If You Liked 'Fallout 3', You'll Probably Love 'Fallout 4'

'Fallout 4' takes the best of the previous game in the series and improves the worst

Fallout 4’s impeding November 10th release feels slightly unreal, even uncertain. Not just based on timing and excitement, but also that Bethesda’s other games like Fallout 3 and Skyrim rarely feel complete in their initial form. Massive open-world games like these are usually buggy, so it’s worth waiting for the patch. Expansion packs fill out missing parts of the world, and fix busted systems.

But that’s the case with Fallout 4. To put it simply: if you liked Fallout 3, you’ll probably love Fallout 4.

This isn’t a full review — it’s a huge game and we’re taking our time with it. But for the first time in a decade, a Bethesda game feels like it’s building on the foundation its predecessors left behind. The great parts of Fallout 3 — picking a direction, wandering to a landmark, finding a story, and diving in — remain in the fourth installment of the series. But Bethesda has also worked to fix the most glaring weaknesses of their past games. Here are the three best improvements.

‘Fallout 4’ is stable and gorgeous

Fallout 4 hasn’t crashed once for me, over 15 hours in. I’m playing on PC, so that’s an extra special achievement. What’s more, it’s never felt like it’s about to. There are no significant slowdowns, no major graphical glitches, and the worst technical thing that’s happened is a minor shopkeeper I tried to buy from not having anything to offer. Even better, for a huge, open-world game, there are minimal load times. Getting into the game is a matter of seconds, as is fast travel or loading games within the engine. When playing Fallout 4, almost nothing blocks me from actually playing.

In short, Fallout 4 is polished as hell, and gives lie to the fear that I had that it wasn’t going to be worth playing for month or even years after release, as happened with Fallout 3 and New Vegas. This isn’t just technical; it’s also stylistic. Fallout 4 is gorgeous, and even includes things like weather effects, which provided some of the best mods for previous games. The first moment when raindrops fall on the visor of your power armor, well, it’s special.

‘Fallout 4’ is a better role-playing game

Bethesda is great at creating worlds, but it’s less successful at creating good RPG systems for wandering through them. Fallout 3 tried to adapt the original Fallout games’ SPECIAL system to a first-person view, and was only partially successful — it wasn’t bad, but it was never a reason to play the game. Skyrim’s RPG systems, meanwhile, were some of the weakest parts of that otherwise-great game, with players granted inconsistent and largely irrelevant rewards. Fallout 4, on the other hand, has a system that fits within its game.

Essentially, Bethesda tries role-playing games where you build your character in relation to how you understand the world. In Fallout 4 that model succeeds by, essentially, starting with a weaker character and getting upgrade options each level. These choices are consistently a mix of working toward something long-term, or getting short-term help. For example, I quickly found my character had far too low of a Charisma for what I wanted to do, so I built that up when I could, but quickly found there was always a new level of Hacking to build, or an improvement to my life. Fallout 4 fills itself with interesting choices at each level, in a way that matches the rest of the game. But it’s not the only system that works better in Fallout 4.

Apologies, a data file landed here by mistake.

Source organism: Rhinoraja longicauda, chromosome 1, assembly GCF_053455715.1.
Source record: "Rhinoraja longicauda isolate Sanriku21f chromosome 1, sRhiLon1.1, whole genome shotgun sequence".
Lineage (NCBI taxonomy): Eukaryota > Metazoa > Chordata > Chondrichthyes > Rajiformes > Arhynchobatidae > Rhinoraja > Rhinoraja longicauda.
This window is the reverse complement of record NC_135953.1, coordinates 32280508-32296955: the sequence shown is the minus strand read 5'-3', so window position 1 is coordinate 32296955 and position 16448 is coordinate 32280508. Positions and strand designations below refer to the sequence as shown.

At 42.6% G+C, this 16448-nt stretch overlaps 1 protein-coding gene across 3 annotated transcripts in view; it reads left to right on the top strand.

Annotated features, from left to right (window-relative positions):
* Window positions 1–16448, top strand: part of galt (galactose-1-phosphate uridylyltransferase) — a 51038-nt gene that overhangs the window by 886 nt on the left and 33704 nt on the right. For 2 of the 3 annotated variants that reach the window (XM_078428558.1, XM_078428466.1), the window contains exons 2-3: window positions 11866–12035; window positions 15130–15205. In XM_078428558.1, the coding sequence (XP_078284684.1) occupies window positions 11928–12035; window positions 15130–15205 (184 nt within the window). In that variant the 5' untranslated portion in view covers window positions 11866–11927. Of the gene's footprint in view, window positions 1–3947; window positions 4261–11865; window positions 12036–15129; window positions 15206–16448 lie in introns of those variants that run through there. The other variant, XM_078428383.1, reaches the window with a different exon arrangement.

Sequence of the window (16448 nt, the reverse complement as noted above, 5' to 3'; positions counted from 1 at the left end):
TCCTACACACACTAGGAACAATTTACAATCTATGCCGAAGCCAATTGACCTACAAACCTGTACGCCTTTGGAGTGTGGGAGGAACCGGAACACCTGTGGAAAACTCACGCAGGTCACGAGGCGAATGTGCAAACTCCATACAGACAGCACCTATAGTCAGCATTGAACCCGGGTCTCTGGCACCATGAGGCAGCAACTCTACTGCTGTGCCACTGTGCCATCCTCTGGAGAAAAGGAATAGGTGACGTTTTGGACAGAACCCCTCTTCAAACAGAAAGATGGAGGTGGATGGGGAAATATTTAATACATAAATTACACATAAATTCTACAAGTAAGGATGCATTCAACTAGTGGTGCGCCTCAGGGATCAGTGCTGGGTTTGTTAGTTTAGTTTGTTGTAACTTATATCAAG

The crafting system ties the rest of ‘Fallout 4’ together

I dreaded the crafting in Fallout 4 when it was announced. Poor crafting systems have damaged far too many RPGs in my experience, most notably, Bethesda’s last game, Skyrim. In those games, the issue is simple: Crafting is largely disconnected from the main game, offering primarily a method for getting certain items. The systems were filled with loose ends, rarely reinforcing any other aspect of the main game.

In Fallout 4, the crafting system ties into almost everything. Every item you can pick up in the game can be broken down into parts, and those parts are probably useful for something. Modifying weapons requires parts, while so does building up your settlements in the base-building aspect of the game. Hell, there’s even a Junk Gun that shoots random stuff you pick up. You can ignore any aspect of crafting (there are plenty of good items to be picked up or purchased while exploring), but engaging at all leads to item pickup as an interesting portion of the game. This all feeds back into the character progression, as modifying your armor or building your town both require certain character upgrades.

Essentially, Bethesda has fixed their games’ greatest weaknesses — instability and incoherent systems — and combined those improvements with what already works. This isn’t to say that Fallout 4 is an instant classic, as I still have much of the story to go and plenty of time to break the game. But while there is room for Fallout 4 to disappoint me in the future, it hasn’t done so yet.

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